We use the simple present and the present progressive to talk about things that take place in the present. The simple present is used for permanent actions, to describe daily events, facts or as a narrative form for stories that take place in the present. The present progressive is used for temporary actions and to describe what is happening at the moment of speaking.
Compare the usage of the simple present and present progressive tenses in English grammar with Lingolia. In the exercises, you can put your knowledge to the test.
The Smiths are going on holiday. They usually go on holiday by train. They take a taxi to the station, check the timetable and get on the train.
At the moment, they are standing in front of the timetable. The train departs at 15:12 and arrives in Brighton at 16:45.
At 6 pm the Smiths are meeting Ben’s aunt in Brighton. She studies law in a London, but she is working as a waitress in Brighton during the summer holiday.
The chart below provides an overview of the differences between the English simple present and present progressive, also present continuous, tenses.
|Simple Present||Present Progressive|
actions that occur in a sequence
actions that are in progress at the moment of speaking
actions that occur according to an official schedule or programme
actions that occur at a time that is personally arranged or organized
permanent actions that occur regularly with signal words such as always, often, never
temporary actions that occur for a short or fixed time period
Signal Words: Simple Present vs. Present Progressive
Signal words can help us to recognise which tense to use in a sentence. Below is a list of signal words for the simple present and present progressive tenses.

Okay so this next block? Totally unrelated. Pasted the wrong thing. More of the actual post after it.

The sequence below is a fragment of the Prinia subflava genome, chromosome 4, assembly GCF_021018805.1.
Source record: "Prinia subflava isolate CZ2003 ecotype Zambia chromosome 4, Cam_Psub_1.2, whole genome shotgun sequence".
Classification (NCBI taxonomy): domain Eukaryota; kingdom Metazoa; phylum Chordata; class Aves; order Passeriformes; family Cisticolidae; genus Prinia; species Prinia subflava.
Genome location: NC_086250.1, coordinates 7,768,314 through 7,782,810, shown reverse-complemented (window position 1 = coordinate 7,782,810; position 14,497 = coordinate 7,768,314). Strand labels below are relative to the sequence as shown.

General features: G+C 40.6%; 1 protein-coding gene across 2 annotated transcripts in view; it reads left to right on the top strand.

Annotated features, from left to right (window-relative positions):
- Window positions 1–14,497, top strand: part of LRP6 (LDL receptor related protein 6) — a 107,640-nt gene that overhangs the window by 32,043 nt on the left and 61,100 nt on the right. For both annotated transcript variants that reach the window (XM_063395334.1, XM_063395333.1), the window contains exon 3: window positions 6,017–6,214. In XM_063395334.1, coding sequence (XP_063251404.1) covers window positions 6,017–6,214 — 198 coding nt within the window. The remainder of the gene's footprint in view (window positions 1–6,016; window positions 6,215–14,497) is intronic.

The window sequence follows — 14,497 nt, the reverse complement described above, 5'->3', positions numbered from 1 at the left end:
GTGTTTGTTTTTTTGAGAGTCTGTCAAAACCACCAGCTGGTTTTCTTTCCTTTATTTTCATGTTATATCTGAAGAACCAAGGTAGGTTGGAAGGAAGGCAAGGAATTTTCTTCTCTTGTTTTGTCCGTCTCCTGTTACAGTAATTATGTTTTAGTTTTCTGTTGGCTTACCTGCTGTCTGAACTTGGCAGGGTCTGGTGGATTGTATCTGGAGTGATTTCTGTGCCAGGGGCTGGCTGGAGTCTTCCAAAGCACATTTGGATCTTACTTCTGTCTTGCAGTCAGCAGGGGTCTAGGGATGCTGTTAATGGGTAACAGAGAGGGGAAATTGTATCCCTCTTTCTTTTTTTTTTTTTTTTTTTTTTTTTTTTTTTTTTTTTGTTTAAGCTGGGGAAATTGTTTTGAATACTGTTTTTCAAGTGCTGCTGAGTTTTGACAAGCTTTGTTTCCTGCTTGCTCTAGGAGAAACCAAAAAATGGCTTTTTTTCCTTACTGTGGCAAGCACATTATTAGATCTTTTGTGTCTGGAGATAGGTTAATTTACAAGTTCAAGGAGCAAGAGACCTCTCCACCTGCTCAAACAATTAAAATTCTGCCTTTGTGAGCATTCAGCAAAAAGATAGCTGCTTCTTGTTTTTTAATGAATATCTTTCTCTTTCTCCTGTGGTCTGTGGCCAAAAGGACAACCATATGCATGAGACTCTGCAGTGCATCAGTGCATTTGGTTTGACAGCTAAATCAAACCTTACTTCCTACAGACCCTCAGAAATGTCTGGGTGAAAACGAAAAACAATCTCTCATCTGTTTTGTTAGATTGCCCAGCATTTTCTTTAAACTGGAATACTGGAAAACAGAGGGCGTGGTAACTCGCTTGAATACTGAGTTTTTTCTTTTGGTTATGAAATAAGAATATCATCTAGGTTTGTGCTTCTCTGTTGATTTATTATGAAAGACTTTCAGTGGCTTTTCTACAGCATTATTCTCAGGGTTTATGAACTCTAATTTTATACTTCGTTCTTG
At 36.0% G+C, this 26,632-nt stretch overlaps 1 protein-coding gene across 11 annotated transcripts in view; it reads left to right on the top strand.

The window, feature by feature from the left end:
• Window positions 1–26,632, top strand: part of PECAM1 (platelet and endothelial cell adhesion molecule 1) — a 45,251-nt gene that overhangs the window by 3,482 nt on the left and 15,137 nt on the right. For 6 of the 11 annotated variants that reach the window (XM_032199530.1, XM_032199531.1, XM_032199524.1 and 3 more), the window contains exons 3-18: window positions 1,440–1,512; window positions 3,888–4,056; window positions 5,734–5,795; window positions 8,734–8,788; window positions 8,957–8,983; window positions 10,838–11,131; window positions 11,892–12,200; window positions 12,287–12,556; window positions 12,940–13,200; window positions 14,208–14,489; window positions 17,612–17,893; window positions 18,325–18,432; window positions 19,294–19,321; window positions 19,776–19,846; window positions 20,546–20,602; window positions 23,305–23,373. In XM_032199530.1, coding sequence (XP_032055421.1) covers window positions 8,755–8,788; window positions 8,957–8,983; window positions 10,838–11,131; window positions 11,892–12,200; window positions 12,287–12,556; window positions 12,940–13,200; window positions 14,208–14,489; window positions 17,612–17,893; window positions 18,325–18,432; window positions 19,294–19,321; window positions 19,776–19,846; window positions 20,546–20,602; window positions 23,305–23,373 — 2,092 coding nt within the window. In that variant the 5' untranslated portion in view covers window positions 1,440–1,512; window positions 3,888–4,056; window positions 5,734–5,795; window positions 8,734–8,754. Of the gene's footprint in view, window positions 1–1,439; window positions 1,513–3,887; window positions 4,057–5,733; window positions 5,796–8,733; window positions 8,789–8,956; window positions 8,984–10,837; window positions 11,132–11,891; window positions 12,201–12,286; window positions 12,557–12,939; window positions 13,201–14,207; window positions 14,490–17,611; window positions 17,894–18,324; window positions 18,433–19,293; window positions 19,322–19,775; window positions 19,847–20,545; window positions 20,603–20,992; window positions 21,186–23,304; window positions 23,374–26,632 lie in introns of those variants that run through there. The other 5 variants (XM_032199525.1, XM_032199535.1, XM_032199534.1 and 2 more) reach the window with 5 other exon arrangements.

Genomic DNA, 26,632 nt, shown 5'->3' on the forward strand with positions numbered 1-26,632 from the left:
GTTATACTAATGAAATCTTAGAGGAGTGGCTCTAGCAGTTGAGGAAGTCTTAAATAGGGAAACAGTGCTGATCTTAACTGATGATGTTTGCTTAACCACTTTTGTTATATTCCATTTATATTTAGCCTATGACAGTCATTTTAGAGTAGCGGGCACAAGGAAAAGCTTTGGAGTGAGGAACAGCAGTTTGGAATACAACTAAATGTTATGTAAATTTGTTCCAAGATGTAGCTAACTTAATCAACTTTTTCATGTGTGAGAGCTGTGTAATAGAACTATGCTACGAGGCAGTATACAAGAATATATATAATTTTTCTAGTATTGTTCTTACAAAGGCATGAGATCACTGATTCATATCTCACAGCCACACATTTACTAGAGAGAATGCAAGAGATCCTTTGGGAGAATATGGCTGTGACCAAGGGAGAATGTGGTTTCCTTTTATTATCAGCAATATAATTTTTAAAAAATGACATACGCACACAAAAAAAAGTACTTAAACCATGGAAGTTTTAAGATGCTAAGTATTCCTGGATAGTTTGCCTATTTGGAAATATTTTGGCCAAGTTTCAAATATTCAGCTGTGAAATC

Verbs that are not used in the Present Progressive
The following verbs are not generally used in a progressive form.
- stative verbs
be*, cost, fit, mean, remain, suit
- They are on holiday.
- verbs that show possession/belonging
- The luggage belongs to the family.
- verbs of sensation
feel*, hear, see*, smell*, taste*, touch
- They hear the loudspeaker announcement.
- verbs that express emotions
hate, hope, like, love, prefer, regret, want, wish
- Ben loves going by train.
- verbs of thought and recognition
believe, know, realise, recognise, seem, think*, understand
- He knows where they have to get off the train.
- clauses accompanying direct speech
answer, ask, reply, say
- “We must hurry to get the train”, Ben’s father says.
*change of meaning
Some stative verbs also have a progressive form, but the meaning of the progressive form is sightly different.
|stative form||progressive form|
|be||state||She is happy about the holiday.||deliberate behaviour||She is being silly.|
|have||possession||He has two suitcases.||in particular expressions||He’s having a good time.|
|feel||opinion||I feel that’s a bad idea.||feel (health)||He’s not feeling well.|
|feel (sense)||It feels like you have a temperature.||touch||I’m feeling inside my suitcase to find my passport.|
|sight||I see the train coming.||be together with somebody||Nigel and Beatrice are seeing each other.|
|understand||I see what you mean.||have an appointment or meeting||We’re seeing our aunty this afternoon.|
You smell like a summer breeze.
|smell something (action)||Why are you smelling your sunglasses?|
This soup tastes delicious.
|try, test (action)||I am tasting the soup to see if it’s been poisoned.|
|think||think, believe||I think it’s going to be hot today.||contemplate||What are you thinking about?|